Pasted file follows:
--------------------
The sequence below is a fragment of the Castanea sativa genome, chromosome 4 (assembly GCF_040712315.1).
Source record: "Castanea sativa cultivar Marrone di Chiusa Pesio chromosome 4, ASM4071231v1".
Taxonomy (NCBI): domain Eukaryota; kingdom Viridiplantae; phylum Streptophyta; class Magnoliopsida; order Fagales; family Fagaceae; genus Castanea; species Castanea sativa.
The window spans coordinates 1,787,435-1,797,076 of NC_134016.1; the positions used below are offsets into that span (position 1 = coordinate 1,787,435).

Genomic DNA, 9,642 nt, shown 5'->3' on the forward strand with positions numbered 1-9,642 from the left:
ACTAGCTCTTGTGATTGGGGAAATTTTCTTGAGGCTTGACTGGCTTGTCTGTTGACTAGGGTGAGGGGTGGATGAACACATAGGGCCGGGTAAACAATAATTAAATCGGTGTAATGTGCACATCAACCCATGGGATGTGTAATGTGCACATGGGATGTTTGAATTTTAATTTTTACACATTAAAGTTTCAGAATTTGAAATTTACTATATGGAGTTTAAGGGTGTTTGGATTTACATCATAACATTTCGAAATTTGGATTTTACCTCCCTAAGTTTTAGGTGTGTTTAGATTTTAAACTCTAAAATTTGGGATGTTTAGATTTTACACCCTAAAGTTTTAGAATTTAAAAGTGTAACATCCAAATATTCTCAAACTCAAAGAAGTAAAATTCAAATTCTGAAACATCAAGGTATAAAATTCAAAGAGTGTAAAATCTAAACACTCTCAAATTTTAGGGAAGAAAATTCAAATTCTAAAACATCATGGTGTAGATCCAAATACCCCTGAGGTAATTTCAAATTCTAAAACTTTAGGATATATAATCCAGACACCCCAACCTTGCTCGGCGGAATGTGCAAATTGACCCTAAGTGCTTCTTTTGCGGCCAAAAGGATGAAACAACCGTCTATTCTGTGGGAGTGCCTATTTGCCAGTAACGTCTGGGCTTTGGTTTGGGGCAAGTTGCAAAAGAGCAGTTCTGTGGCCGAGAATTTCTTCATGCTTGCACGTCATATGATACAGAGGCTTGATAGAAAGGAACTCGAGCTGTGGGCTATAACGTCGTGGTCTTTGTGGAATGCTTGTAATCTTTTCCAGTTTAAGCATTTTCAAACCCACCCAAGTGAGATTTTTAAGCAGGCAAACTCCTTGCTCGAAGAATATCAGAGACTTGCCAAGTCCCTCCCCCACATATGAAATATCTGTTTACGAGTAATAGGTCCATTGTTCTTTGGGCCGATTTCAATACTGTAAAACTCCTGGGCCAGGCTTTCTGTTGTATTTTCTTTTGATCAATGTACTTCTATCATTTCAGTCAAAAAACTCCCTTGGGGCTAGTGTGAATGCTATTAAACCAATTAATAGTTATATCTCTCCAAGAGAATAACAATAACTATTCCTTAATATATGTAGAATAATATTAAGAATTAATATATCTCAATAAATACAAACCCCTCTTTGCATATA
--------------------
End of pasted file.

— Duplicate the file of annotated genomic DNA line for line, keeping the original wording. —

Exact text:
The sequence below is a fragment of the Castanea sativa genome, chromosome 4 (assembly GCF_040712315.1).
Source record: "Castanea sativa cultivar Marrone di Chiusa Pesio chromosome 4, ASM4071231v1".
Taxonomy (NCBI): domain Eukaryota; kingdom Viridiplantae; phylum Streptophyta; class Magnoliopsida; order Fagales; family Fagaceae; genus Castanea; species Castanea sativa.
The window spans coordinates 1,787,435-1,797,076 of NC_134016.1; the positions used below are offsets into that span (position 1 = coordinate 1,787,435).

Genomic DNA, 9,642 nt, shown 5'->3' on the forward strand with positions numbered 1-9,642 from the left:
ACTAGCTCTTGTGATTGGGGAAATTTTCTTGAGGCTTGACTGGCTTGTCTGTTGACTAGGGTGAGGGGTGGATGAACACATAGGGCCGGGTAAACAATAATTAAATCGGTGTAATGTGCACATCAACCCATGGGATGTGTAATGTGCACATGGGATGTTTGAATTTTAATTTTTACACATTAAAGTTTCAGAATTTGAAATTTACTATATGGAGTTTAAGGGTGTTTGGATTTACATCATAACATTTCGAAATTTGGATTTTACCTCCCTAAGTTTTAGGTGTGTTTAGATTTTAAACTCTAAAATTTGGGATGTTTAGATTTTACACCCTAAAGTTTTAGAATTTAAAAGTGTAACATCCAAATATTCTCAAACTCAAAGAAGTAAAATTCAAATTCTGAAACATCAAGGTATAAAATTCAAAGAGTGTAAAATCTAAACACTCTCAAATTTTAGGGAAGAAAATTCAAATTCTAAAACATCATGGTGTAGATCCAAATACCCCTGAGGTAATTTCAAATTCTAAAACTTTAGGATATATAATCCAGACACCCCAACCTTGCTCGGCGGAATGTGCAAATTGACCCTAAGTGCTTCTTTTGCGGCCAAAAGGATGAAACAACCGTCTATTCTGTGGGAGTGCCTATTTGCCAGTAACGTCTGGGCTTTGGTTTGGGGCAAGTTGCAAAAGAGCAGTTCTGTGGCCGAGAATTTCTTCATGCTTGCACGTCATATGATACAGAGGCTTGATAGAAAGGAACTCGAGCTGTGGGCTATAACGTCGTGGTCTTTGTGGAATGCTTGTAATCTTTTCCAGTTTAAGCATTTTCAAACCCACCCAAGTGAGATTTTTAAGCAGGCAAACTCCTTGCTCGAAGAATATCAGAGACTTGCCAAGTCCCTCCCCCACATATGAAATATCTGTTTACGAGTAATAGGTCCATTGTTCTTTGGGCCGATTTCAATACTGTAAAACTCCTGGGCCAGGCTTTCTGTTGTATTTTCTTTTGATCAATGTACTTCTATCATTTCAGTCAAAAAACTCCCTTGGGGCTAGTGTGAATGCTATTAAACCAATTAATAGTTATATCTCTCCAAGAGAATAACAATAACTATTCCTTAATATATGTAGAATAATATTAAGAATTAATATATCTCAATAAATACAAACCCCTCTTTGCATATA